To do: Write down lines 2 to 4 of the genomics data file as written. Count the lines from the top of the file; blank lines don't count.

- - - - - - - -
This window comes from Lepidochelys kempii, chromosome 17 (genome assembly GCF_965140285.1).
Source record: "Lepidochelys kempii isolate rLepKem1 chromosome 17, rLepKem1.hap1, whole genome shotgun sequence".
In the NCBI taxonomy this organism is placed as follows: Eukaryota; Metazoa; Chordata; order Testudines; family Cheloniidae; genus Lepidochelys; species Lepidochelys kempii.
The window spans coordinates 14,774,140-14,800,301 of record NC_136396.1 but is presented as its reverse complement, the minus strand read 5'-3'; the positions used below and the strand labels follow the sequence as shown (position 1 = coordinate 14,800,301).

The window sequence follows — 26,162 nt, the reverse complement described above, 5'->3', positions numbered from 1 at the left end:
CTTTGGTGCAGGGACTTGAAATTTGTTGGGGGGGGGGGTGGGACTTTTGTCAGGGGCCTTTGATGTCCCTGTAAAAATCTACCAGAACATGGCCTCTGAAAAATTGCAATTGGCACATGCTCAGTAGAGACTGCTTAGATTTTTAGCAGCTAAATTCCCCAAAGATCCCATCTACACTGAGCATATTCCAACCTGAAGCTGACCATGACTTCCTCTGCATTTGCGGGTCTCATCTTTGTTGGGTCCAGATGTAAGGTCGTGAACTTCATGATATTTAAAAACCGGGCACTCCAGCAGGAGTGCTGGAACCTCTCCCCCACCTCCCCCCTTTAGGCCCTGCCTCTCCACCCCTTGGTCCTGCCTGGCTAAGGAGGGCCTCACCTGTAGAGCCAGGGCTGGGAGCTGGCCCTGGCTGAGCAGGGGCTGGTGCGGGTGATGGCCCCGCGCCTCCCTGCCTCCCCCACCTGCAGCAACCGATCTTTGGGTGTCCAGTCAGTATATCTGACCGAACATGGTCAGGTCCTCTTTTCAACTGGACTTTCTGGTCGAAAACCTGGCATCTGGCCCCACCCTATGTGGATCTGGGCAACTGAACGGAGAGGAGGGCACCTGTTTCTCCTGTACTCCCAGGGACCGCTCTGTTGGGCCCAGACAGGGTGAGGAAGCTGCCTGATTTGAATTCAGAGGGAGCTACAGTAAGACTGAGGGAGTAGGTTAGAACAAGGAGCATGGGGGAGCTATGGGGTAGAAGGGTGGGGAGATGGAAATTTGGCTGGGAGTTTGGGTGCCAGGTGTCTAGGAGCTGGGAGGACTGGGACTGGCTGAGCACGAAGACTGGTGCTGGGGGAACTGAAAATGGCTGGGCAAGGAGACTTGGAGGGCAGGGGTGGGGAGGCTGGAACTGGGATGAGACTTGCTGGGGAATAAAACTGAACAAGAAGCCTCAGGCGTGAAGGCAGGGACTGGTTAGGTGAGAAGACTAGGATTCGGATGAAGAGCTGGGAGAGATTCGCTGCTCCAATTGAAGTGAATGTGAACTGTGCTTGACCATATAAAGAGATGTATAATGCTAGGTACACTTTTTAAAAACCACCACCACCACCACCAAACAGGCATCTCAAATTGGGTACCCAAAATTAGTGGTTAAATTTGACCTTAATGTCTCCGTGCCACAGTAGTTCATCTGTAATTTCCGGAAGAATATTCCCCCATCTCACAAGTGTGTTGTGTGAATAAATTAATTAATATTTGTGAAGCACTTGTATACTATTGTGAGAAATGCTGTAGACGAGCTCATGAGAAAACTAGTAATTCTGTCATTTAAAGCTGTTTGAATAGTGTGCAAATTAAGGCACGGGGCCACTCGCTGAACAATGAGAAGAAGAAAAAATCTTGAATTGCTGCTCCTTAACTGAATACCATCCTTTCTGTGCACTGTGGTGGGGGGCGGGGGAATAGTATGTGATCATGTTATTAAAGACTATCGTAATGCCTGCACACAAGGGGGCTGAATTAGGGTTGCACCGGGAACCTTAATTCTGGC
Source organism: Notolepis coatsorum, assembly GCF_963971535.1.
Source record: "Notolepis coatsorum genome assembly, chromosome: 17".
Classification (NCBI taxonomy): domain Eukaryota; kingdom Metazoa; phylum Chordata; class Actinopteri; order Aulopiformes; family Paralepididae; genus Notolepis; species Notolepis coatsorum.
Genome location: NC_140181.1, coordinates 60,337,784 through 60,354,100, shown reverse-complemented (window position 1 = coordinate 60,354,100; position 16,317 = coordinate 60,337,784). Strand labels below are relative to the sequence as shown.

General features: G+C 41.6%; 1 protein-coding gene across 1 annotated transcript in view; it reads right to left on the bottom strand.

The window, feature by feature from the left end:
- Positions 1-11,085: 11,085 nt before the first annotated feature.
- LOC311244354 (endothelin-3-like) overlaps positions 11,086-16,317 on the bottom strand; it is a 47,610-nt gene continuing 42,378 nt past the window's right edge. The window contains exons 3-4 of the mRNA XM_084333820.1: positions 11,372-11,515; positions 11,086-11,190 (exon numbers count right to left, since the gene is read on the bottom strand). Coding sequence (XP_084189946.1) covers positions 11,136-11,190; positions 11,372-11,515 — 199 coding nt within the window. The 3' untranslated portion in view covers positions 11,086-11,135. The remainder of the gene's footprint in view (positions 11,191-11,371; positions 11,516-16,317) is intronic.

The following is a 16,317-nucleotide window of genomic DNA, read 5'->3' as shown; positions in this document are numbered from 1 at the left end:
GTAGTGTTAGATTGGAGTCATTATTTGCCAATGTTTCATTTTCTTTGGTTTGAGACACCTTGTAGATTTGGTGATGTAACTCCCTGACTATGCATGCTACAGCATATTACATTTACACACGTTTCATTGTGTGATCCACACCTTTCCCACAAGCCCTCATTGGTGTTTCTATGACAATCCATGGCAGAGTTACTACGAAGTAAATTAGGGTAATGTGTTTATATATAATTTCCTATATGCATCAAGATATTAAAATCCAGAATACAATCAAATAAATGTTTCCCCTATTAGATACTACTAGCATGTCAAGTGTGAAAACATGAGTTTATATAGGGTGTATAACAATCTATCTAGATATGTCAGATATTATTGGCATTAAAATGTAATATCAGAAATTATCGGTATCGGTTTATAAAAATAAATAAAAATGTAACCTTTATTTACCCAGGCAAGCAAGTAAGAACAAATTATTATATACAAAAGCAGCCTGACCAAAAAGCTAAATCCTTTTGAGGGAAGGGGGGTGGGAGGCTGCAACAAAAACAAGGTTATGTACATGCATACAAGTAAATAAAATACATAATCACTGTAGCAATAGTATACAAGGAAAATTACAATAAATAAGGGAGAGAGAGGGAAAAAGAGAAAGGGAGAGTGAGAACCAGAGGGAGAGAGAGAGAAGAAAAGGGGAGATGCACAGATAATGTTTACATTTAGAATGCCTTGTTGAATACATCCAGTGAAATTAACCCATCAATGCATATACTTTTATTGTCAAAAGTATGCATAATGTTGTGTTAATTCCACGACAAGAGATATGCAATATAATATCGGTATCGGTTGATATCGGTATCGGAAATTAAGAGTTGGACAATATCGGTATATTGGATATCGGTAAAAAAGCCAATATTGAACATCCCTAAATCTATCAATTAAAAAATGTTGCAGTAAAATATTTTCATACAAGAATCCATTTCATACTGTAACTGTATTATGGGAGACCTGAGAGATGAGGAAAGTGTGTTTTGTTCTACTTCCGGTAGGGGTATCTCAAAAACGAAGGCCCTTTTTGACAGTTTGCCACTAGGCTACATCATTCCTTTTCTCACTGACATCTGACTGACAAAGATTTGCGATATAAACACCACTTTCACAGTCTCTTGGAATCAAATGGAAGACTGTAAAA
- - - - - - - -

Source record: "Lepidochelys kempii isolate rLepKem1 chromosome 17, rLepKem1.hap1, whole genome shotgun sequence".
In the NCBI taxonomy this organism is placed as follows: Eukaryota; Metazoa; Chordata; order Testudines; family Cheloniidae; genus Lepidochelys; species Lepidochelys kempii.
The window spans coordinates 14,774,140-14,800,301 of record NC_136396.1 but is presented as its reverse complement, the minus strand read 5'-3'; the positions used below and the strand labels follow the sequence as shown (position 1 = coordinate 14,800,301).